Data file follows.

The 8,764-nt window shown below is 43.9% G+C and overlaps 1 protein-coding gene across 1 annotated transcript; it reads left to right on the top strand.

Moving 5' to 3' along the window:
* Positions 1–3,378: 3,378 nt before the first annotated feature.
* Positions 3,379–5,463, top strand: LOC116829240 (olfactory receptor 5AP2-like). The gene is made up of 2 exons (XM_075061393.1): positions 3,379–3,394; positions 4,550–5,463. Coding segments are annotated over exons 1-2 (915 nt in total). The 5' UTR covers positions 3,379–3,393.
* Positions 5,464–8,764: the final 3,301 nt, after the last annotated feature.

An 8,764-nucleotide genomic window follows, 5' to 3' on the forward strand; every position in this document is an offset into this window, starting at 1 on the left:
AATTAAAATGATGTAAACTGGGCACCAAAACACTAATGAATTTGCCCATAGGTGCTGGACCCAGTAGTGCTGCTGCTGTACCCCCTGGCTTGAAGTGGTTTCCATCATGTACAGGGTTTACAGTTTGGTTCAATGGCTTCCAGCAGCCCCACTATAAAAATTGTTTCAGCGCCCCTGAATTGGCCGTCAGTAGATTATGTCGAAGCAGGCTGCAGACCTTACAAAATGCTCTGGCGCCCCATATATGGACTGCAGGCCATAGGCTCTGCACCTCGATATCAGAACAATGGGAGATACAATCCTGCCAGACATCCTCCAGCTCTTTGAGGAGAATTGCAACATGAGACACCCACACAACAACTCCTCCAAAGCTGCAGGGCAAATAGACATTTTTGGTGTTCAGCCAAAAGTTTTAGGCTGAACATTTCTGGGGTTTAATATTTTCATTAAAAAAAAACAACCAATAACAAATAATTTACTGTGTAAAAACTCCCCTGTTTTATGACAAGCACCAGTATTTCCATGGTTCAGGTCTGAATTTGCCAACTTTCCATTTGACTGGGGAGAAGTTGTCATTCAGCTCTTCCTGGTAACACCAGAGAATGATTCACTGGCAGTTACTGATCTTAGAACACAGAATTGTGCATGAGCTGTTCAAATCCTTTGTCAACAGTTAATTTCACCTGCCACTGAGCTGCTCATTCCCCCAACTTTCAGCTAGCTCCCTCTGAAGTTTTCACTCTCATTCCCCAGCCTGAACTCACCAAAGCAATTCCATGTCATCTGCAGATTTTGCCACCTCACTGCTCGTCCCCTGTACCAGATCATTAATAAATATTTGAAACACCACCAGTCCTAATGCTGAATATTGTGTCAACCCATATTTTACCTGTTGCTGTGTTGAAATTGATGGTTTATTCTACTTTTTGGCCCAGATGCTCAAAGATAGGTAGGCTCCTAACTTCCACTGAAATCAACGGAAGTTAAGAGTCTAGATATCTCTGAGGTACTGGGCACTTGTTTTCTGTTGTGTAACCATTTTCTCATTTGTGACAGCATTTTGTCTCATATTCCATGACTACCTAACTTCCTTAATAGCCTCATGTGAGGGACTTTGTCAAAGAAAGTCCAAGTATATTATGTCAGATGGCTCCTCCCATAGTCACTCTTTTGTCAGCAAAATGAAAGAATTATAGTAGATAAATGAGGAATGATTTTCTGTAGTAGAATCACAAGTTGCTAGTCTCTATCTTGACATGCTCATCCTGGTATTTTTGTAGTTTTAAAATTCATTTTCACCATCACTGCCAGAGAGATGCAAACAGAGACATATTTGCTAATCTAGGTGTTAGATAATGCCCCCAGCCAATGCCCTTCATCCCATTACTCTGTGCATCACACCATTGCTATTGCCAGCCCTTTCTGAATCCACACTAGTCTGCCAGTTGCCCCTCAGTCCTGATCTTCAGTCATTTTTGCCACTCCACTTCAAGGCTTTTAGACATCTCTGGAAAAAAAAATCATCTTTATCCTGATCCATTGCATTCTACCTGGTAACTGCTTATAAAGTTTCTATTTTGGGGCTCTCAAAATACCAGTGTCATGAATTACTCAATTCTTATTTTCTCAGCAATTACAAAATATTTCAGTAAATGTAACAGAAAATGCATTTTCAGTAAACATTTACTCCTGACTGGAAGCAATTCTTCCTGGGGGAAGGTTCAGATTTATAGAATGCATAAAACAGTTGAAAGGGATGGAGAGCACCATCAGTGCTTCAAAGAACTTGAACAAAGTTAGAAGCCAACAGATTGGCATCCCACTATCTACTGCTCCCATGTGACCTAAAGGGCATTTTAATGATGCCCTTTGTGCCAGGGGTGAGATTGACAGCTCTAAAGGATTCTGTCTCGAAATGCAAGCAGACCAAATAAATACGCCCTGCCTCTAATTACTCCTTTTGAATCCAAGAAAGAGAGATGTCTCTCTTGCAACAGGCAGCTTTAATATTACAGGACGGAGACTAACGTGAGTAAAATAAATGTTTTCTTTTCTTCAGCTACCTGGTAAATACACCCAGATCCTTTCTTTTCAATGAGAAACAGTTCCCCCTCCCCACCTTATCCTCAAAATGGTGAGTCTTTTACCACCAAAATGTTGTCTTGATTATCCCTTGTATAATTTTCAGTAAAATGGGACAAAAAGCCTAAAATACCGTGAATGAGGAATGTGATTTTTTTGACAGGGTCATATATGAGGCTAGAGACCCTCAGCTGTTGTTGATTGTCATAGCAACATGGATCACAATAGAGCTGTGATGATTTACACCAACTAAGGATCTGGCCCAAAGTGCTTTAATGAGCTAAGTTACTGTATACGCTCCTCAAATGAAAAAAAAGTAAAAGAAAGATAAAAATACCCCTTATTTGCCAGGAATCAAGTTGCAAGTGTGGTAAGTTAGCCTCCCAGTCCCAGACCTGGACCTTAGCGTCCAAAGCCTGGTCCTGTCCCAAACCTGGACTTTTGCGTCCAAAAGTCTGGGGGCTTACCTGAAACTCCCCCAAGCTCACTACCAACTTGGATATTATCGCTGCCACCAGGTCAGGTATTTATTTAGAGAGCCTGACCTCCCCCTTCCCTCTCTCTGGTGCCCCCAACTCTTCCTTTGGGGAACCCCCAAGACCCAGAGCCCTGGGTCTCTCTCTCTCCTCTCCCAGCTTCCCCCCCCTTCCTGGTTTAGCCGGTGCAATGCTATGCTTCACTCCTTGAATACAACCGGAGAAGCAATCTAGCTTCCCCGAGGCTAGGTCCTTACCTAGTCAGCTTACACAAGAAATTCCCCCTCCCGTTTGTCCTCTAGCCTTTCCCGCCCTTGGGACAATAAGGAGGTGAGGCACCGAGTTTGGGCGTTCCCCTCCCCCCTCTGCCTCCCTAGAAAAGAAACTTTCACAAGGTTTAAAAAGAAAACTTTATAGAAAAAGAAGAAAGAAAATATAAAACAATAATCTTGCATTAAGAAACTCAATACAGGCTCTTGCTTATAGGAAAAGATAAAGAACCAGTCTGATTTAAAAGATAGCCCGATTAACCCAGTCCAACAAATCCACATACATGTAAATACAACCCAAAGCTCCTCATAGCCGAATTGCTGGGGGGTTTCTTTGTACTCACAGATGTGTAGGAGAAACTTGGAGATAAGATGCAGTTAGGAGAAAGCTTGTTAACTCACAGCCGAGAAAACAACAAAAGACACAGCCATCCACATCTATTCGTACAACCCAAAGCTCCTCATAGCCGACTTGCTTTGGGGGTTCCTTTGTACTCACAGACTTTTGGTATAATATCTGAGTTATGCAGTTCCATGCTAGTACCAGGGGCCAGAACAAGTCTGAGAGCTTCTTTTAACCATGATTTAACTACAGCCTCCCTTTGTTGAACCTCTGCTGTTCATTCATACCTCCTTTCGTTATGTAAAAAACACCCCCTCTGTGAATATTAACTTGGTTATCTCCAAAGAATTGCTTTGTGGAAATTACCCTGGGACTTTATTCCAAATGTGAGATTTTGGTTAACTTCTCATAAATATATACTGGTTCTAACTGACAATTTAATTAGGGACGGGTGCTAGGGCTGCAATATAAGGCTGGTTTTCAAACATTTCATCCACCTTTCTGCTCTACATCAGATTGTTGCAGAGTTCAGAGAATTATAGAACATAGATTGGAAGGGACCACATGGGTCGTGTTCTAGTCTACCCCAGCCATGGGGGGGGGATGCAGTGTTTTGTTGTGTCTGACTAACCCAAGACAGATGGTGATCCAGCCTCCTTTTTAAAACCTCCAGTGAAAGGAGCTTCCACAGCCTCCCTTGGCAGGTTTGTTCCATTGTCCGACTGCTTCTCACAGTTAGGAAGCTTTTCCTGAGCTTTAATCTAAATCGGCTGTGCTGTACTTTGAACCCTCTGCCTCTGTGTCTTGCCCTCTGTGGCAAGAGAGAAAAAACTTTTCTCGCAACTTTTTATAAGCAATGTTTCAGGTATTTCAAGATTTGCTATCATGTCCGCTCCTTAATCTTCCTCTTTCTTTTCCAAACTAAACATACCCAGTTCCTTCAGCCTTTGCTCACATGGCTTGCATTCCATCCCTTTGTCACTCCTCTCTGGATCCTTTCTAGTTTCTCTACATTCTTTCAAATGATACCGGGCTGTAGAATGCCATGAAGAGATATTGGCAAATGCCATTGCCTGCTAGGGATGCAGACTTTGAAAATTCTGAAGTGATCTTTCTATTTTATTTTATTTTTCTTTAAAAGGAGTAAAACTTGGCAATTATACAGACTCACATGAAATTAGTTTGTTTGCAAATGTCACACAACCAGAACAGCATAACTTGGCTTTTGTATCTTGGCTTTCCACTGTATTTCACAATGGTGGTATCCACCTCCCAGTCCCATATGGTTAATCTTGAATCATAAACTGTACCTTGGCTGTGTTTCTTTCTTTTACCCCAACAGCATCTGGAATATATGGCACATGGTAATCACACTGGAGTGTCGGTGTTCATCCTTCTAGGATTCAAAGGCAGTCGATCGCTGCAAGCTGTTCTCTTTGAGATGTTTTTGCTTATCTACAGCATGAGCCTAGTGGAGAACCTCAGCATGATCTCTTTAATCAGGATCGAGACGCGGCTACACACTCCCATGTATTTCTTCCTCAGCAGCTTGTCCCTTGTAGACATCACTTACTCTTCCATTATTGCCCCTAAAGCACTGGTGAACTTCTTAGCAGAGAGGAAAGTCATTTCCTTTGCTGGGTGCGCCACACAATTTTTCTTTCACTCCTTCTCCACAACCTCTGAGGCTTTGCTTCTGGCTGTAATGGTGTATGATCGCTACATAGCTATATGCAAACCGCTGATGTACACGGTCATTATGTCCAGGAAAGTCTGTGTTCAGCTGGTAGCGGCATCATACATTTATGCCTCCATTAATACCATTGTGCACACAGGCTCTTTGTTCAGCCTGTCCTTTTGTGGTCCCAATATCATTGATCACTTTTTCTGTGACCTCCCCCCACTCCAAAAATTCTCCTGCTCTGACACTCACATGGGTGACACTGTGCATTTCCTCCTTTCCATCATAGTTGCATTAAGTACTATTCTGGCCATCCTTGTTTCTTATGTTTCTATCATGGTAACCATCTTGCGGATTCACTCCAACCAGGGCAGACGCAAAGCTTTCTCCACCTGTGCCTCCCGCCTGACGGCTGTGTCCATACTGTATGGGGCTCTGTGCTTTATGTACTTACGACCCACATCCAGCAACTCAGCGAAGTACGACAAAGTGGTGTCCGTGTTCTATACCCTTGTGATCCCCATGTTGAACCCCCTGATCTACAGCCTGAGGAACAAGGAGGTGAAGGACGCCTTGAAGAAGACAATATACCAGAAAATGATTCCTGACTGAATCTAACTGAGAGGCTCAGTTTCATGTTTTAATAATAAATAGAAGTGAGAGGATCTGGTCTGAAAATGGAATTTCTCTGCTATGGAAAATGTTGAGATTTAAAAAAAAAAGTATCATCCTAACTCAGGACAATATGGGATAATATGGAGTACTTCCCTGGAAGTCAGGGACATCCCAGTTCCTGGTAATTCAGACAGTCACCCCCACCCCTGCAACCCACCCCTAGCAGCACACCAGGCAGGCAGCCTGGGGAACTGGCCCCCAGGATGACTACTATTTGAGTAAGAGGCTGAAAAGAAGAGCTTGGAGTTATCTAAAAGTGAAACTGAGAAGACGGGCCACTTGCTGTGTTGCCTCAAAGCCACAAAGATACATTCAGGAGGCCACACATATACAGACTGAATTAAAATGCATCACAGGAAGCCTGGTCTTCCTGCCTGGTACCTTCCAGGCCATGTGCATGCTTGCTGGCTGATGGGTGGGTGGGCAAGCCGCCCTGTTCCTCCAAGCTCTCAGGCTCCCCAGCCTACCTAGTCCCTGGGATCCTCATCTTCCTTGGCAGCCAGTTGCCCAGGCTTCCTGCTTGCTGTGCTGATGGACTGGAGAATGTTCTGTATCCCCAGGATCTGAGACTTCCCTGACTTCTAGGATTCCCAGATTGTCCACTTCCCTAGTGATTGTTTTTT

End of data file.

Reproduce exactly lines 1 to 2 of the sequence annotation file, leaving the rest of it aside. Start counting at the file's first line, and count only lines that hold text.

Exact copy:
The 8,764-nt window shown below is 43.9% G+C and overlaps 1 protein-coding gene across 1 annotated transcript; it reads left to right on the top strand.

Moving 5' to 3' along the window: